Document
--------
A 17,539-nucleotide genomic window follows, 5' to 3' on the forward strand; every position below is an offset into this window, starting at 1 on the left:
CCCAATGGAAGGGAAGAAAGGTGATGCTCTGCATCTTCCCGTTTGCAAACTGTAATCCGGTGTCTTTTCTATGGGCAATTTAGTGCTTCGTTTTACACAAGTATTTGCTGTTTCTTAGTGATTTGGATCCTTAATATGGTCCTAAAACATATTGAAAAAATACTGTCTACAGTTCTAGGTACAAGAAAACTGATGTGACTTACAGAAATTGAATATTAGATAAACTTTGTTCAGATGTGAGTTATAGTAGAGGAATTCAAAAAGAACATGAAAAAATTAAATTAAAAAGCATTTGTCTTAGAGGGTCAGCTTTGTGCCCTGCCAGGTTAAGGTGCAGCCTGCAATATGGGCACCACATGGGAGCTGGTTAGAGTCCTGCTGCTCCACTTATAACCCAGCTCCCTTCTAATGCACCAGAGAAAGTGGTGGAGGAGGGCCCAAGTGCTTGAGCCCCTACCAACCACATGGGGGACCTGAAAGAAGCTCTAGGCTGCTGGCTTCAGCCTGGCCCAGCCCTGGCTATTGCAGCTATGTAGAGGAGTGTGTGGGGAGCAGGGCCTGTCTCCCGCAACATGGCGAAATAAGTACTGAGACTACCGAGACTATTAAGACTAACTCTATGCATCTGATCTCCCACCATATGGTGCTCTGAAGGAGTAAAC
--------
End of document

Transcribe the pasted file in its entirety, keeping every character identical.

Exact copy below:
A 17,539-nucleotide genomic window follows, 5' to 3' on the forward strand; every position below is an offset into this window, starting at 1 on the left:
CCCAATGGAAGGGAAGAAAGGTGATGCTCTGCATCTTCCCGTTTGCAAACTGTAATCCGGTGTCTTTTCTATGGGCAATTTAGTGCTTCGTTTTACACAAGTATTTGCTGTTTCTTAGTGATTTGGATCCTTAATATGGTCCTAAAACATATTGAAAAAATACTGTCTACAGTTCTAGGTACAAGAAAACTGATGTGACTTACAGAAATTGAATATTAGATAAACTTTGTTCAGATGTGAGTTATAGTAGAGGAATTCAAAAAGAACATGAAAAAATTAAATTAAAAAGCATTTGTCTTAGAGGGTCAGCTTTGTGCCCTGCCAGGTTAAGGTGCAGCCTGCAATATGGGCACCACATGGGAGCTGGTTAGAGTCCTGCTGCTCCACTTATAACCCAGCTCCCTTCTAATGCACCAGAGAAAGTGGTGGAGGAGGGCCCAAGTGCTTGAGCCCCTACCAACCACATGGGGGACCTGAAAGAAGCTCTAGGCTGCTGGCTTCAGCCTGGCCCAGCCCTGGCTATTGCAGCTATGTAGAGGAGTGTGTGGGGAGCAGGGCCTGTCTCCCGCAACATGGCGAAATAAGTACTGAGACTACCGAGACTATTAAGACTAACTCTATGCATCTGATCTCCCACCATATGGTGCTCTGAAGGAGTAAAC